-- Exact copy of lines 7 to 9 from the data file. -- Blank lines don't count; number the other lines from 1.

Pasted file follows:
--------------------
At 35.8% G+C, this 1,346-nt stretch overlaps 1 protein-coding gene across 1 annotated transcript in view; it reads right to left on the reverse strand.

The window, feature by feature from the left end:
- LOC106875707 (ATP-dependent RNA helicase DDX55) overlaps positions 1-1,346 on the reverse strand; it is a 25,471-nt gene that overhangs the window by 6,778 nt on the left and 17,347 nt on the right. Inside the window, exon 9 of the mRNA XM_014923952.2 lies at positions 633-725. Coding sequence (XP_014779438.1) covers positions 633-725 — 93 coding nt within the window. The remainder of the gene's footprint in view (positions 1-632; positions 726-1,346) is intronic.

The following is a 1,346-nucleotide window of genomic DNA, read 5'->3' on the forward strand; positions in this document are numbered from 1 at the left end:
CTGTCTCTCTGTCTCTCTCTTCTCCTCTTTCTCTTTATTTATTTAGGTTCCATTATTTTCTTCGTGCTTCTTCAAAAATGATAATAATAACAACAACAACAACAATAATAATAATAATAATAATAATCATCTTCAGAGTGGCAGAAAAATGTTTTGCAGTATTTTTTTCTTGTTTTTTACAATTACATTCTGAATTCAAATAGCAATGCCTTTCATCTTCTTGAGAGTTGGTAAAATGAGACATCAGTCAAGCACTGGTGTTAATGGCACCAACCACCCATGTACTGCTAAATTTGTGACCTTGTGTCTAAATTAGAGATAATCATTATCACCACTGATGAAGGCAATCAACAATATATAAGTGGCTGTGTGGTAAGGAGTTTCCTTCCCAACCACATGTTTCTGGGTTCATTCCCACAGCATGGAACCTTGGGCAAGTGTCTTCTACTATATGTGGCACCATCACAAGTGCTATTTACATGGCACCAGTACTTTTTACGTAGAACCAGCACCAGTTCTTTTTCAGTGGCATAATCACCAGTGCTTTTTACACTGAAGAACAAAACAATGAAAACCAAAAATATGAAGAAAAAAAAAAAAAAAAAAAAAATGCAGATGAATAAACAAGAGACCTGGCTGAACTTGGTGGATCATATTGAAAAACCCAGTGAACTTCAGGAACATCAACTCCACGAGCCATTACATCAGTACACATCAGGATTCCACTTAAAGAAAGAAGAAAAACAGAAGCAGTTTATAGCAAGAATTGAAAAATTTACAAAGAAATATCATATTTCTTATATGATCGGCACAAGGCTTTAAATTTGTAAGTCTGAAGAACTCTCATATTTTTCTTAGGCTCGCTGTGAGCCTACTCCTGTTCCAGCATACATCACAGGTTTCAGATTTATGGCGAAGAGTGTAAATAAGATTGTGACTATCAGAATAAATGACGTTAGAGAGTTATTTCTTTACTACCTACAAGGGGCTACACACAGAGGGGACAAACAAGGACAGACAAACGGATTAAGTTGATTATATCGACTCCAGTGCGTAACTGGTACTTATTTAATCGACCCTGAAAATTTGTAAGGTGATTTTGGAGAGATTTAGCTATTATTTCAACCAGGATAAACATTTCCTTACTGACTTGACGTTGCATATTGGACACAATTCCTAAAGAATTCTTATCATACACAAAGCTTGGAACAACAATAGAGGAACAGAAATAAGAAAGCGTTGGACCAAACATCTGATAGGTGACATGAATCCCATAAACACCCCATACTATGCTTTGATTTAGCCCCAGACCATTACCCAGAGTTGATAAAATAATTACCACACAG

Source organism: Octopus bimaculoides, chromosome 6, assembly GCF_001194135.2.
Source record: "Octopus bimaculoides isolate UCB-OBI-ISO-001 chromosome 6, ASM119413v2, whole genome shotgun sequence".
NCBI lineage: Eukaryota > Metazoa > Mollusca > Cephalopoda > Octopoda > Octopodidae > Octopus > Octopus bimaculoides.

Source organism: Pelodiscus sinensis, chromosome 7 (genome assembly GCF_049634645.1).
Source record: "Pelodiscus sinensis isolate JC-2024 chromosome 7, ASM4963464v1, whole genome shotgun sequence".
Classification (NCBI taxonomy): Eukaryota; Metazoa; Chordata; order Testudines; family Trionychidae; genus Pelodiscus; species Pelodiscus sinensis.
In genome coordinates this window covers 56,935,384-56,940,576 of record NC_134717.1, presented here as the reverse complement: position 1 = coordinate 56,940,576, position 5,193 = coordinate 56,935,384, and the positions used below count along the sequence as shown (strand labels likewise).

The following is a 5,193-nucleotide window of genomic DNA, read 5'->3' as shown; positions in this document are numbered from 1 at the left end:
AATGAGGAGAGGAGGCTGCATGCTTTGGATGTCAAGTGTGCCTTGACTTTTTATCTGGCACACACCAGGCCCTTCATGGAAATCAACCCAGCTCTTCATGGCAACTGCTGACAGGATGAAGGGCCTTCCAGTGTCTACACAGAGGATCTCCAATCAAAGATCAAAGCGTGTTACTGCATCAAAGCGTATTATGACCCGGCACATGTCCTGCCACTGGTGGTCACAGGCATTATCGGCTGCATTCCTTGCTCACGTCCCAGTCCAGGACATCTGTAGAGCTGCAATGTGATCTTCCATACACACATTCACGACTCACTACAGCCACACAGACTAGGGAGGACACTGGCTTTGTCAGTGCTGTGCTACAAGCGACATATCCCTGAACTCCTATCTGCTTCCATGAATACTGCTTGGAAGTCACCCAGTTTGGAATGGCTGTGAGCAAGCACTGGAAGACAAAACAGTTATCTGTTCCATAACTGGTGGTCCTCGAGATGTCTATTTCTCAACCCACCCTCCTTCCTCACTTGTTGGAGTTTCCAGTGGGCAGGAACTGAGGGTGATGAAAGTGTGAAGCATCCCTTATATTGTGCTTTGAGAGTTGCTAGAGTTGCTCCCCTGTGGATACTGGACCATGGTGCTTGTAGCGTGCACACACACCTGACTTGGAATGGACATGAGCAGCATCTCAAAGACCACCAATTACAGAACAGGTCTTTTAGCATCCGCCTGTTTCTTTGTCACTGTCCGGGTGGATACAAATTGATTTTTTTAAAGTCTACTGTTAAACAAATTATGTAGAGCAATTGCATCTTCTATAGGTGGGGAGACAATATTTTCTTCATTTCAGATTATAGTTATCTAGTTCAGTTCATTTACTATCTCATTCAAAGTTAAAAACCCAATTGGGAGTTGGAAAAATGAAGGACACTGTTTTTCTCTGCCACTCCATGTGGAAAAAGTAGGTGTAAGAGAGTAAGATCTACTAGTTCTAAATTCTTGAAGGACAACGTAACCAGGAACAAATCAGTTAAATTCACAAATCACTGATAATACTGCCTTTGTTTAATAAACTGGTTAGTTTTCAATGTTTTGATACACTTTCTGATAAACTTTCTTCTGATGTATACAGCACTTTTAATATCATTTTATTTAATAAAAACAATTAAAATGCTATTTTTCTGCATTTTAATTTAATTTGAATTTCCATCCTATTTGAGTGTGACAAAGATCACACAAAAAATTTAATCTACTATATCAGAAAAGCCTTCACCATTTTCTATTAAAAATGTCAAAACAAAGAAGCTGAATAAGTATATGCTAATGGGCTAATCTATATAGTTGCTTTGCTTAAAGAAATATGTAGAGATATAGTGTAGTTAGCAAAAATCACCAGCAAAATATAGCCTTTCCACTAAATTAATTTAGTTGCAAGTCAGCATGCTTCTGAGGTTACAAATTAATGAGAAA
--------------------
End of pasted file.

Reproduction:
Source record: "Octopus bimaculoides isolate UCB-OBI-ISO-001 chromosome 6, ASM119413v2, whole genome shotgun sequence".
NCBI lineage: Eukaryota > Metazoa > Mollusca > Cephalopoda > Octopoda > Octopodidae > Octopus > Octopus bimaculoides.

Source organism: Pelodiscus sinensis, chromosome 7 (genome assembly GCF_049634645.1).